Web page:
I loved my son and was a good mother. I didn't want him to be alone so, as scared as I was, I got pregnant again. What were the odds of this happening again? Every pregnancy is different, right? Not for me. I was the same way. In and out of hospitals again, this time contemplating an abortion. I said, “I can't do this again.” My husband pleaded with me not to do it. I was scared but I kept the baby, and I thank God for that every day.

I gave birth to my second son and went back to the same person I was before pregnancy. Then I had my tubes tied for fear of becoming pregnant again – the hardest decision of my life. I had wanted a baby girl, but I knew I couldn't handle being pregnant again.

I went back to work and was trying to get by; I needed to help my husband raise our family. But day in and day out I was getting worse. I was crying all the time and just wanted to lie in bed, but I pushed myself for my family. I would cry away from my children so they wouldn't know. I did my best. I was in and out of the hospital for suicidal thoughts and attempting suicide. But there’s no cure – I had to just live this way.

I have been on meds for years now, but I don’t feel better and the side effects are worse. I just want to crawl into a ball and cry. I’m trying to get a handle on this but I can't. It's destroying me. Now I feel rages and sometimes I want to hurt someone, though never my children. Just when you think it can’t get worse another awful feeling comes along.

I fear passing this on to my kids.

What accomplishment are you proud of?

My kids are the best thing in my life. My marriage is good – it has lots and lots of ups and downs but my husband loves me. I’m happy to have had good jobs and good bosses. I never hid my bipolar disorder from my bosses. I am OCD as well but it made me a good employee. I was fortunate for those jobs. I’m also proud of owning my second home. It feels like we accomplished something to give my children a good home.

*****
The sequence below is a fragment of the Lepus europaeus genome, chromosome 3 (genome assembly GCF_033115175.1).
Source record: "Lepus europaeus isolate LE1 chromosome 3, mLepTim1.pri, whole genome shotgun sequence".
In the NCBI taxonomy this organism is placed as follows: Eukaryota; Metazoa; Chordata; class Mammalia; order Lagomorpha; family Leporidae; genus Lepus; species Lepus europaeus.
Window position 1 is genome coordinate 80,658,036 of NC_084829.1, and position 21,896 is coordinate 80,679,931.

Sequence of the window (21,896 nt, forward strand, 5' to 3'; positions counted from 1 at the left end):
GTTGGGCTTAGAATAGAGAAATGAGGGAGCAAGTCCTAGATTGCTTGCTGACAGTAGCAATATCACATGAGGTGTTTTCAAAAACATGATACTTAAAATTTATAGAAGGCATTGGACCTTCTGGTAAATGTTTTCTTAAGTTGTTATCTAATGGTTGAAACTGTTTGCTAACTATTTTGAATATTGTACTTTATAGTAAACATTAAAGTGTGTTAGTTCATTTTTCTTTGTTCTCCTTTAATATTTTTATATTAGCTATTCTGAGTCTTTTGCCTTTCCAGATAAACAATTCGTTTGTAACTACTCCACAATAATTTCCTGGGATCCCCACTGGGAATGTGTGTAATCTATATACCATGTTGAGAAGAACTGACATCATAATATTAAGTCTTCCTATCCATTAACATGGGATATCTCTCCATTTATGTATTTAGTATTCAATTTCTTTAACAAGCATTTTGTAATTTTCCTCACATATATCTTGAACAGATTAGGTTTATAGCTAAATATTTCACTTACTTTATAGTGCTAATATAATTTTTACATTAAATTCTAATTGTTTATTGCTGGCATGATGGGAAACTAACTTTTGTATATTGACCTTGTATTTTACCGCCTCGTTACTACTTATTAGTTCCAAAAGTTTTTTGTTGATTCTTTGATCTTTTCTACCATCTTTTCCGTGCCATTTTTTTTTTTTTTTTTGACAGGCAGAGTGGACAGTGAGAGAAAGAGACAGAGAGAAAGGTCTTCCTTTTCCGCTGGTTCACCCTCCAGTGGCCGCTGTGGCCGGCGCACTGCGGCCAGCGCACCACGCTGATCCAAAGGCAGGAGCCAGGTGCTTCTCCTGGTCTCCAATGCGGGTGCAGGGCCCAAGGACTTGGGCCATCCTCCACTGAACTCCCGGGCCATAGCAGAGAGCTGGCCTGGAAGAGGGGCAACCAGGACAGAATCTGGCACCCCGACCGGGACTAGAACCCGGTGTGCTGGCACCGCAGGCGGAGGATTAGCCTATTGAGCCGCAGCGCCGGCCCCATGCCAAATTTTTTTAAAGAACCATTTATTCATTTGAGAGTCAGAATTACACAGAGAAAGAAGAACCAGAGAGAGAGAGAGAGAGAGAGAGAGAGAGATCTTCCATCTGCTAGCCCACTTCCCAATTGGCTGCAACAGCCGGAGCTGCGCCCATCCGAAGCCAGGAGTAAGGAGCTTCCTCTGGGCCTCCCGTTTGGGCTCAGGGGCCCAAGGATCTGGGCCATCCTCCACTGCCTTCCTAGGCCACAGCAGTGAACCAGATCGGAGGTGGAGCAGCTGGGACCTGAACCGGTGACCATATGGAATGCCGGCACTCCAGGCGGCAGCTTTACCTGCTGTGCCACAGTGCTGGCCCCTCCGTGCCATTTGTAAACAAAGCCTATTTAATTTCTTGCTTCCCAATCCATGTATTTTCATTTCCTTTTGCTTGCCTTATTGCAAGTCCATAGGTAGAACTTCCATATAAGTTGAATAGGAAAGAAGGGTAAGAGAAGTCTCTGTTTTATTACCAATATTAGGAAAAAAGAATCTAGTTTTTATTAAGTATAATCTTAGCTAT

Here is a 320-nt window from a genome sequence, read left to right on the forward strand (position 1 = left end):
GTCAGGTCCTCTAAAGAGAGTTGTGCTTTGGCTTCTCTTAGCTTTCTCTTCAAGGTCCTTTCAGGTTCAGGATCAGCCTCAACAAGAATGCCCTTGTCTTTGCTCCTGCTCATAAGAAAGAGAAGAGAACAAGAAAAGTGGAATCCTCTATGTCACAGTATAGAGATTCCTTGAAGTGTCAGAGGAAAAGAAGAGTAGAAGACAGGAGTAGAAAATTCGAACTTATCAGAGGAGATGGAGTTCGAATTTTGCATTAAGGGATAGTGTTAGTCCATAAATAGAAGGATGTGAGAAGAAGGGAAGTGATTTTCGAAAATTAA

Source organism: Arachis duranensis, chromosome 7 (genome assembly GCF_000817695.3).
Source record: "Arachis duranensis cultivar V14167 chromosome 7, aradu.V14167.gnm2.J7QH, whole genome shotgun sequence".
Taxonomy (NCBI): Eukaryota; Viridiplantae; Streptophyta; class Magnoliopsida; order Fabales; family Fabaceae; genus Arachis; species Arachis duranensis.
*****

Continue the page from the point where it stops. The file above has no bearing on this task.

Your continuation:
What accomplishment are you proud of?

My kids are the best thing in my life. My marriage is good – it has lots and lots of ups and downs but my husband loves me. I’m happy to have had good jobs and good bosses. I never hid my bipolar disorder from my bosses. I am OCD as well but it made me a good employee. I was fortunate for those jobs. I’m also proud of owning my second home. It feels like we accomplished something to give my children a good home.

My kids are the best thing in my life.

My kids are the best thing in my life.

What's your advice to someone else living with Depression?

If you are living with this disease, you need help. If you have really good friends and extended family talk to them. Make them understand your illness and try not to lose them. I lost a lot of people, but if they don't stay they are not worth it. It took me a long time to learn that.

Counseling can help get things off your chest, and teach you how to breathe and try to look at things differently (cognitive therapy). It doesn't always work but at least you can get things out. Get a pet if you can handle it. I have a dog and she's the best. Watch funny shows on TV. Get your thyroid and vitamin B and D checked out.

Get a pet if you can handle it. I have a dog and she's the best.

Is there anything else we should know?

I just hope this disease gets noticed more in the news, and that in time more hospitals and doctors will knowing how to deal with us.

I just know am going to my best and stay alive for my family. It's the battle of my life. I try to win it everyday. I pray to God for his help and to take care of me and my family. This disease, like all others does, not discriminate. It can affect you or someone you love. You may see us smile on the outside and never know the battle we fight on the inside.

Be well everyone who suffers from mental illness. One day our voices will be heard!

About Susan

My Story: Susan
I was born and raised in New York and I’m now living in North Carolina. I’m Italian, a mother to two boys – Jason, 14, and Andrew, 12 – and have been married for 22 years. I’m a homemaker for my family. I worked most of my life but now bipolar disorder has taken over.